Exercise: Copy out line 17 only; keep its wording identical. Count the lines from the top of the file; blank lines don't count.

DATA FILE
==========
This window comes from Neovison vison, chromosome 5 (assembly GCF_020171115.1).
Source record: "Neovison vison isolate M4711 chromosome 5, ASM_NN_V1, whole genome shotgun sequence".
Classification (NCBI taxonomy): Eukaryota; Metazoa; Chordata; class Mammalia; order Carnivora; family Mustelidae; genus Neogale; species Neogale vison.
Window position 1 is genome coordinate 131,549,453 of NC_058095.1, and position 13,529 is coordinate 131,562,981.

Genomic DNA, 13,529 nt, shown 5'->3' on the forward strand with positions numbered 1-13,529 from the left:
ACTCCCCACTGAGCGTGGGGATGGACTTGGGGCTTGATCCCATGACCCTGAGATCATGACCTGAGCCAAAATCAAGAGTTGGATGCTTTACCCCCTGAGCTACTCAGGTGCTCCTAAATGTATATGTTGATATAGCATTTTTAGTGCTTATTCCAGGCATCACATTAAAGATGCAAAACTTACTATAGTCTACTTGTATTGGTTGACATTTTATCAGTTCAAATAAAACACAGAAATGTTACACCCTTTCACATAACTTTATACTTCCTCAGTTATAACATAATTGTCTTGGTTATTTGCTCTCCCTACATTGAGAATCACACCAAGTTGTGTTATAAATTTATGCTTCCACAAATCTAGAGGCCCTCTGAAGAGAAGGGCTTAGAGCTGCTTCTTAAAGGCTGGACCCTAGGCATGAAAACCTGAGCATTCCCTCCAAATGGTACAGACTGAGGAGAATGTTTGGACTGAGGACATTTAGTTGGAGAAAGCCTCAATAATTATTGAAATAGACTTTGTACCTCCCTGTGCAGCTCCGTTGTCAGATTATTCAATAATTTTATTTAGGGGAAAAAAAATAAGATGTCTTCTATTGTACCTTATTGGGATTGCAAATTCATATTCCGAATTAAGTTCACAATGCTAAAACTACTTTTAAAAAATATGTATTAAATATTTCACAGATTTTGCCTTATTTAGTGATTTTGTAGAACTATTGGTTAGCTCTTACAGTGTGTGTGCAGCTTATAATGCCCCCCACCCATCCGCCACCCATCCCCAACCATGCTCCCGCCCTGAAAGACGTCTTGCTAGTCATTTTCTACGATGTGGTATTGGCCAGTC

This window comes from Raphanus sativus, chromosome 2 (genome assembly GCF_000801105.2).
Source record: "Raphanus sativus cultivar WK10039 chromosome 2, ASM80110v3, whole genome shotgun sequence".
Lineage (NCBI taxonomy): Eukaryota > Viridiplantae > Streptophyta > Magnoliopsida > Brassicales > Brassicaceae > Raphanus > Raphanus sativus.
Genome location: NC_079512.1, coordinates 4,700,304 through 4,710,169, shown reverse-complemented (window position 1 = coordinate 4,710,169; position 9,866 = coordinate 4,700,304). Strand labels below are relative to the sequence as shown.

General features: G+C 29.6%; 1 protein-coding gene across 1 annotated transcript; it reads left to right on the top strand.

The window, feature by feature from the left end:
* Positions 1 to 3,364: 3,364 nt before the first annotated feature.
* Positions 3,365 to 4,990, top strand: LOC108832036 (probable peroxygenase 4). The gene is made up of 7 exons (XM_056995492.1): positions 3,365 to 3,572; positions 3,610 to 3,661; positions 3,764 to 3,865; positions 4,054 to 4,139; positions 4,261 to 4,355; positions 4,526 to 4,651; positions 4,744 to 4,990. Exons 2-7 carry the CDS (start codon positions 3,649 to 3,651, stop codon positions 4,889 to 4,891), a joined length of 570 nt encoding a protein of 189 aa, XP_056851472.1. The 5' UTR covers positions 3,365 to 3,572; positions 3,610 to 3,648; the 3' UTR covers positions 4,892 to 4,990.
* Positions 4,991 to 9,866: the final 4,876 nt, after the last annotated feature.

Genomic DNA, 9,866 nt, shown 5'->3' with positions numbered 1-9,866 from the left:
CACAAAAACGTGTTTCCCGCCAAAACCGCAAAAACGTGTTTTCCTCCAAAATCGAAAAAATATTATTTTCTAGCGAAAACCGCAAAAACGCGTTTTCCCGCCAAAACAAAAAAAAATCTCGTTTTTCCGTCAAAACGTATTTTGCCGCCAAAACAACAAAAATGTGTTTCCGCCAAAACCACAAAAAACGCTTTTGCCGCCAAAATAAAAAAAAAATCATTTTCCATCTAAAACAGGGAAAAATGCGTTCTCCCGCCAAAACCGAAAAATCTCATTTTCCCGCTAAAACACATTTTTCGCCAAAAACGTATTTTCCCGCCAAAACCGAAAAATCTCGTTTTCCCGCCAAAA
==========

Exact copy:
CACAAAAACGTGTTTCCCGCCAAAACCGCAAAAACGTGTTTTCCTCCAAAATCGAAAAAATATTATTTTCTAGCGAAAACCGCAAAAACGCGTTTTCCCGCCAAAACAAAAAAAAATCTCGTTTTTCCGTCAAAACGTATTTTGCCGCCAAAACAACAAAAATGTGTTTCCGCCAAAACCACAAAAAACGCTTTTGCCGCCAAAATAAAAAAAAAATCATTTTCCATCTAAAACAGGGAAAAATGCGTTCTCCCGCCAAAACCGAAAAATCTCATTTTCCCGCTAAAACACATTTTTCGCCAAAAACGTATTTTCCCGCCAAAACCGAAAAATCTCGTTTTCCCGCCAAAA